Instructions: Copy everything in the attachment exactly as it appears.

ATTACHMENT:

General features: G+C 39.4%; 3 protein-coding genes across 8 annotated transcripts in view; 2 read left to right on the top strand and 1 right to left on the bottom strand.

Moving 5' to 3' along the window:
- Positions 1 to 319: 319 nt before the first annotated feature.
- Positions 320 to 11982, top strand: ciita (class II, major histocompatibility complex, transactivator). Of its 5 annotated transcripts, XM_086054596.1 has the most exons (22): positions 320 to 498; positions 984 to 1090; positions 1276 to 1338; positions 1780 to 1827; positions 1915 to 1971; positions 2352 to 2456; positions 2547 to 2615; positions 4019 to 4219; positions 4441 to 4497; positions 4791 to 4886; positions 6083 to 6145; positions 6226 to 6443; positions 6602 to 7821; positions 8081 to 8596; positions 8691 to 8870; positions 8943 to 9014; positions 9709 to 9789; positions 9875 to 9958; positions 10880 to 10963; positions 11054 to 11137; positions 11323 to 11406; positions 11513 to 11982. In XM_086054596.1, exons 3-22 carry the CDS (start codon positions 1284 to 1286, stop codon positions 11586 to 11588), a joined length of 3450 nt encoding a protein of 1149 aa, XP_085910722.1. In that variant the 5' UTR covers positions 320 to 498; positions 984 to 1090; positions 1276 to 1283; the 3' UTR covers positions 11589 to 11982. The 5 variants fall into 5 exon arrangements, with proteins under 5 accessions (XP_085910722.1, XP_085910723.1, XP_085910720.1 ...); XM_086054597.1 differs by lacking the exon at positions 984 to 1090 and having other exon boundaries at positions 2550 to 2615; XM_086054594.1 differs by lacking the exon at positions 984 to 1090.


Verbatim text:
General features: G+C 39.4%; 3 protein-coding genes across 8 annotated transcripts in view; 2 read left to right on the top strand and 1 right to left on the bottom strand.

Moving 5' to 3' along the window:
- Positions 1 to 319: 319 nt before the first annotated feature.
- Positions 320 to 11982, top strand: ciita (class II, major histocompatibility complex, transactivator). Of its 5 annotated transcripts, XM_086054596.1 has the most exons (22): positions 320 to 498; positions 984 to 1090; positions 1276 to 1338; positions 1780 to 1827; positions 1915 to 1971; positions 2352 to 2456; positions 2547 to 2615; positions 4019 to 4219; positions 4441 to 4497; positions 4791 to 4886; positions 6083 to 6145; positions 6226 to 6443; positions 6602 to 7821; positions 8081 to 8596; positions 8691 to 8870; positions 8943 to 9014; positions 9709 to 9789; positions 9875 to 9958; positions 10880 to 10963; positions 11054 to 11137; positions 11323 to 11406; positions 11513 to 11982. In XM_086054596.1, exons 3-22 carry the CDS (start codon positions 1284 to 1286, stop codon positions 11586 to 11588), a joined length of 3450 nt encoding a protein of 1149 aa, XP_085910722.1. In that variant the 5' UTR covers positions 320 to 498; positions 984 to 1090; positions 1276 to 1283; the 3' UTR covers positions 11589 to 11982. The 5 variants fall into 5 exon arrangements, with proteins under 5 accessions (XP_085910722.1, XP_085910723.1, XP_085910720.1 ...); XM_086054597.1 differs by lacking the exon at positions 984 to 1090 and having other exon boundaries at positions 2550 to 2615; XM_086054594.1 differs by lacking the exon at positions 984 to 1090.